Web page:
Published last week in PLOS Medicine, the large studies – one by researchers at France’s Institut National de la SantÃ© et de la Recherche MÃ©dicale and the other by scientists at Brigham Women’s Hospital and Harvard Medical School – both posed the question of whether there was a connection and both found there was.
The French study – which used a cohort of about 89,000 women teachers studied over 18 years – found that premenopausal women with “many” moles were 34 percent more likely to develop breast cancer than those with none. The US study – which includes a cohort of about 74,000 women nurses studied over 20 years – found that women with 15 or more moles were 35 percent more likely to develop breast cancer than those women without moles.
That corresponds to about an 8 percent risk of developing breast cancer for those women without moles and an 11 percent risk for those with 15 or more moles.
In another illustration of the power of 23andMe’s database our researchers were able to very quickly look at our own data to see if we could find the same association between the number of moles and risk for breast cancer. We did. As with the two recent studies, our data also showed that the more moles a woman had, the higher their risk for breast cancer.”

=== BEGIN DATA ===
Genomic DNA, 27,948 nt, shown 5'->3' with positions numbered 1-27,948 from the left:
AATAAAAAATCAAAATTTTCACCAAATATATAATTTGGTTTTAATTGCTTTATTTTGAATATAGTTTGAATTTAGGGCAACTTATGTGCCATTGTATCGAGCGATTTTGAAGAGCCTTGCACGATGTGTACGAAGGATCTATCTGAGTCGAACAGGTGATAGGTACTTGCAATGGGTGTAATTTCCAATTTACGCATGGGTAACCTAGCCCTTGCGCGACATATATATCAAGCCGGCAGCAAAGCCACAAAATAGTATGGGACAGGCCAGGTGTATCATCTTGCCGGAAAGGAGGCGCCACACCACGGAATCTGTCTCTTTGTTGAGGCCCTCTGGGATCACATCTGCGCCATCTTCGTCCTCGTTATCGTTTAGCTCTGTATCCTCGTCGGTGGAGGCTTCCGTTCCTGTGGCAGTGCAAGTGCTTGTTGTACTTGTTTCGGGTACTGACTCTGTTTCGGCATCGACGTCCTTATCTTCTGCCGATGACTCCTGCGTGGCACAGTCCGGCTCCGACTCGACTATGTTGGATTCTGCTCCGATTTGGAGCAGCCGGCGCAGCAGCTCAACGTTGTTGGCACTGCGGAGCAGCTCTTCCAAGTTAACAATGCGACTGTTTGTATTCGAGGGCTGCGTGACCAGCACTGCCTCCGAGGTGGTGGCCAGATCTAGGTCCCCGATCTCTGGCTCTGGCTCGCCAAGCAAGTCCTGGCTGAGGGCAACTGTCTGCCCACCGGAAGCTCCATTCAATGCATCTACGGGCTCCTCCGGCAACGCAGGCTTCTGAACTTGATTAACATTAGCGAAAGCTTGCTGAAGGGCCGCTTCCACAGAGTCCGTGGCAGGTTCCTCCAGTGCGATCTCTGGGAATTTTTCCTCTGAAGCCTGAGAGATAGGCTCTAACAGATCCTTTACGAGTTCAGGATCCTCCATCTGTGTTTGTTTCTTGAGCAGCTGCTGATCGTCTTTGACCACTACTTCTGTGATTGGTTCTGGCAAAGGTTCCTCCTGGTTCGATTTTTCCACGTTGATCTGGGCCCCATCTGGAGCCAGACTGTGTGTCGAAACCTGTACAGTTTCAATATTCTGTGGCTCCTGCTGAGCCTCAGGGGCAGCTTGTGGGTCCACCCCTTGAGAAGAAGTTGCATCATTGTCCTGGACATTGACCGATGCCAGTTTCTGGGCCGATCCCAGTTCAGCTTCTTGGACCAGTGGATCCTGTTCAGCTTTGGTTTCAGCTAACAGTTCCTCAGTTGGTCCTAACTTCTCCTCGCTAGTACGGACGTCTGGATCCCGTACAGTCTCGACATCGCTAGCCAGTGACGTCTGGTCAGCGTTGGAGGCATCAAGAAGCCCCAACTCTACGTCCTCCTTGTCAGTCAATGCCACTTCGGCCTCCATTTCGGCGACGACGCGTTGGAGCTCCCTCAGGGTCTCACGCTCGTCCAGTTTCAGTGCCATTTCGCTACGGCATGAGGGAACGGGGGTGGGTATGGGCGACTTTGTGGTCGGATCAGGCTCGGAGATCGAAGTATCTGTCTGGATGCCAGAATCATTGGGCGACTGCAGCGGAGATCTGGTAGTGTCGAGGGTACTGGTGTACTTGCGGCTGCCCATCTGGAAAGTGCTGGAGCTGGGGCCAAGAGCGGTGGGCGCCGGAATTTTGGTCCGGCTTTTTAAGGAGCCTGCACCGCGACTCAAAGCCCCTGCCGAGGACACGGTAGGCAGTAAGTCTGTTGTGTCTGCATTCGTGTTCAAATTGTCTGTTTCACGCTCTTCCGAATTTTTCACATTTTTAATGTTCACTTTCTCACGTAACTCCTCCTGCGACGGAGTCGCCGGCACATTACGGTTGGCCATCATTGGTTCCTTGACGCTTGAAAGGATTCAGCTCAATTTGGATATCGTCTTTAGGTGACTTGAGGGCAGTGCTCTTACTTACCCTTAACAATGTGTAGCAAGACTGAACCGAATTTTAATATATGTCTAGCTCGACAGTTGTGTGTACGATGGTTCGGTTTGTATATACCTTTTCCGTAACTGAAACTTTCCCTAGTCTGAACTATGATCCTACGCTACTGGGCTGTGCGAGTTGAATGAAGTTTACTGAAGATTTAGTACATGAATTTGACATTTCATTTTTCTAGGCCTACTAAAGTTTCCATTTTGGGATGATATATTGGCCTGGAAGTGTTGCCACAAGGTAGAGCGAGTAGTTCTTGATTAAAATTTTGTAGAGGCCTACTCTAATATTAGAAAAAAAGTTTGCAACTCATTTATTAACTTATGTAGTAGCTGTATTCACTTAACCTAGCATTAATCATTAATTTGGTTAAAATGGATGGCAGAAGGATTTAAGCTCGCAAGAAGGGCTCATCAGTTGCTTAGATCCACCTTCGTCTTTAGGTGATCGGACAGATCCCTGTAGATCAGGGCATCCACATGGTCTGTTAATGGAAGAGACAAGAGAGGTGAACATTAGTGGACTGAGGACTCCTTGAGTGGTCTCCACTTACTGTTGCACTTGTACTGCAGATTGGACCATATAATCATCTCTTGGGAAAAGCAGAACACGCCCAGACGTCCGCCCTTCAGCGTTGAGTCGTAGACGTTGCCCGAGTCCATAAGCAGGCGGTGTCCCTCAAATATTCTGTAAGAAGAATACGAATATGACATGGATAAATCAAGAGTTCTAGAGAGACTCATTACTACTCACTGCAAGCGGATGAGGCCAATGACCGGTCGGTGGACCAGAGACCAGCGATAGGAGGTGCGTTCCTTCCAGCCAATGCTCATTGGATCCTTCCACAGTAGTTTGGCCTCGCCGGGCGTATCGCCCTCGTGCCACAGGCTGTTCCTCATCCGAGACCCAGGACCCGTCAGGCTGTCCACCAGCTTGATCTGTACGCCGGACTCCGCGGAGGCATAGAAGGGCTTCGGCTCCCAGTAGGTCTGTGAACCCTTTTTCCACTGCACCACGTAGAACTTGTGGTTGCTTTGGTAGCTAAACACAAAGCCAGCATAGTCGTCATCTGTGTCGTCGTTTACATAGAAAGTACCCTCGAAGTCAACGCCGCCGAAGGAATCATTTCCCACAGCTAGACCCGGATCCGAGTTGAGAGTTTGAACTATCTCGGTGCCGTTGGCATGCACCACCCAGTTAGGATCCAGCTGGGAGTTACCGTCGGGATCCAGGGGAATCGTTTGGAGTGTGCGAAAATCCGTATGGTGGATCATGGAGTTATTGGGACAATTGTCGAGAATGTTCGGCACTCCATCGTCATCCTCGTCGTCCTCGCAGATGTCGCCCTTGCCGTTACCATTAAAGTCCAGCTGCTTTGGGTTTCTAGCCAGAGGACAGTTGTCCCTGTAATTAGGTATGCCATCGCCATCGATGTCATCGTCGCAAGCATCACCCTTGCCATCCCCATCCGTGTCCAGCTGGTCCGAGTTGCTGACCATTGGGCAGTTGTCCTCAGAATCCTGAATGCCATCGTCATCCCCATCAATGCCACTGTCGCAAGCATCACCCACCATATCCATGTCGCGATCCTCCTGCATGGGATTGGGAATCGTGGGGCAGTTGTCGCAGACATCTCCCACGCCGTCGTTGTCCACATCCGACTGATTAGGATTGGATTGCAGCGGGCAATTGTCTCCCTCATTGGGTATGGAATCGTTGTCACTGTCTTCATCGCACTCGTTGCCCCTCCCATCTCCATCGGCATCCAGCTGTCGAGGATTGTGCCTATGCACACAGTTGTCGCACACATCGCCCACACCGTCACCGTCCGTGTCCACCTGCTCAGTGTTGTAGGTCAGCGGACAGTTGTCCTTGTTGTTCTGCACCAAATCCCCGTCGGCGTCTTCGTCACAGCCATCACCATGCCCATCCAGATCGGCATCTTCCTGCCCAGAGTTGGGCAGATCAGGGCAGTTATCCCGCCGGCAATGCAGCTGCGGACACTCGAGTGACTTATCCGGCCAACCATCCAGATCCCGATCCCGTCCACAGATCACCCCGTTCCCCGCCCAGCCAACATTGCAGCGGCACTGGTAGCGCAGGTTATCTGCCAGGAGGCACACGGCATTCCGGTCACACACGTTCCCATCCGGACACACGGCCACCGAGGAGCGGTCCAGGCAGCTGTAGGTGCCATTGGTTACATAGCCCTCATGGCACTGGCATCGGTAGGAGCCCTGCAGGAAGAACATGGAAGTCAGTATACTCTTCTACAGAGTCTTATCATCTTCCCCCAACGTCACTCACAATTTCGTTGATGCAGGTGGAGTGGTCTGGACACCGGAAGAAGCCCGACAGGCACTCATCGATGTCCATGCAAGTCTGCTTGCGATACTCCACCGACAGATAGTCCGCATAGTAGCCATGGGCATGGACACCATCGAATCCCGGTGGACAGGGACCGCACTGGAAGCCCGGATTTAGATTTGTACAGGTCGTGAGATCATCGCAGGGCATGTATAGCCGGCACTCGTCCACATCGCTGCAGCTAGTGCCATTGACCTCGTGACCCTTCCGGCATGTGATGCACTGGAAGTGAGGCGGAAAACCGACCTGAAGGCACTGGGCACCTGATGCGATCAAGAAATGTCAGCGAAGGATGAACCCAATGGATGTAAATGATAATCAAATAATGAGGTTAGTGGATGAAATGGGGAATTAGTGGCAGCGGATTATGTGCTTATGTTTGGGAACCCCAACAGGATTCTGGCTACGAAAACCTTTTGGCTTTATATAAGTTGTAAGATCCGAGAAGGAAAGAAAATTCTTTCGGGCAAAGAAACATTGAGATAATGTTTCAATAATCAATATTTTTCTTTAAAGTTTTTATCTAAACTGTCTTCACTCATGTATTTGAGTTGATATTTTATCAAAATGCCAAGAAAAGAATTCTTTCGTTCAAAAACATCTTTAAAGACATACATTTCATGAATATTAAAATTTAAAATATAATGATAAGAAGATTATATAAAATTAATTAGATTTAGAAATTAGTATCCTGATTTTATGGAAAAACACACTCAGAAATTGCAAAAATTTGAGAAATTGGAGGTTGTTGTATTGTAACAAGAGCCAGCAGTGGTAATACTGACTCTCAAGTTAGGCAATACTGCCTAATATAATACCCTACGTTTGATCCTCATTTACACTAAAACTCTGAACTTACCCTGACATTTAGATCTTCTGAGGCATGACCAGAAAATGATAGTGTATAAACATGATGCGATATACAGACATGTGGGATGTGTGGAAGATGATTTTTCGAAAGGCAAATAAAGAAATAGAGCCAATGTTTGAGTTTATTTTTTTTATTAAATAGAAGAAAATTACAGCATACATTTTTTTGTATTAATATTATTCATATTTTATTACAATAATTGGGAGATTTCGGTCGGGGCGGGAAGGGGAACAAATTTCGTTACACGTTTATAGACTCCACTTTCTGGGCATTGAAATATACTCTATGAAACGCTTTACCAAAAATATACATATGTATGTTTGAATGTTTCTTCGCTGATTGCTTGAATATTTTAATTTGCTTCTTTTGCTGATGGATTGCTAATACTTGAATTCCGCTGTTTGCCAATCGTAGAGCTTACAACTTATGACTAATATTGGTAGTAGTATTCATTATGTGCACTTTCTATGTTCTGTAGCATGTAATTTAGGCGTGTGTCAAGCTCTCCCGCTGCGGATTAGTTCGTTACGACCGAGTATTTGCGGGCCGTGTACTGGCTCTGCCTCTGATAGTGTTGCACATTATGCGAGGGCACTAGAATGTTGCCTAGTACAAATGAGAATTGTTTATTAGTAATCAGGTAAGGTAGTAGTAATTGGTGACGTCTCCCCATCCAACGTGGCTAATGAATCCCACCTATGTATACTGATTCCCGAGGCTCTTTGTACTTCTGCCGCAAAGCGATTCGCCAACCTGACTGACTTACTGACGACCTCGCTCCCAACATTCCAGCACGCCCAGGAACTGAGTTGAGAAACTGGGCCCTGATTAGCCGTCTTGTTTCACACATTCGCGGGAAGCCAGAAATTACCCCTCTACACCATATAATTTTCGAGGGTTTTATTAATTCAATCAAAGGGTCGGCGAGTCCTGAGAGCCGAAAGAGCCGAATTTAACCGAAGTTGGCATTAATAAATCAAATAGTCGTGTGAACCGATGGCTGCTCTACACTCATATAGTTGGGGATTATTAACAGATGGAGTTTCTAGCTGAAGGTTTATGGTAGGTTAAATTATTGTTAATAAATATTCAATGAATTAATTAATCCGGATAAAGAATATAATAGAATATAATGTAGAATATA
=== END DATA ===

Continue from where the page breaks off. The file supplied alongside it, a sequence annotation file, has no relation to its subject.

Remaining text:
So why look at moles when studying breast cancer?
Moles are typically associated with the risk for skin cancer, but researchers decided to look at their possible connection to breast cancer because the production of moles is associated with higher levels of estrogen and progesterone. Those two hormones may also be associated with the development of breast cancer. Several studies have found a hormonal influence on whether women develop breast cancer. And, as the editors of the study noted, women who don’t have children or have the late in life, are at “a higher breast cancer risk than women who have several children when they are young because pregnancy alters sex hormone levels.”
So researchers thought that the number of moles may help be a predictor for breast cancer risk. The data seem to indicate that is true.
Both studies are illustrative of the power of being able to look at seemingly unrelated traits to learn more about the underlying biology of disease.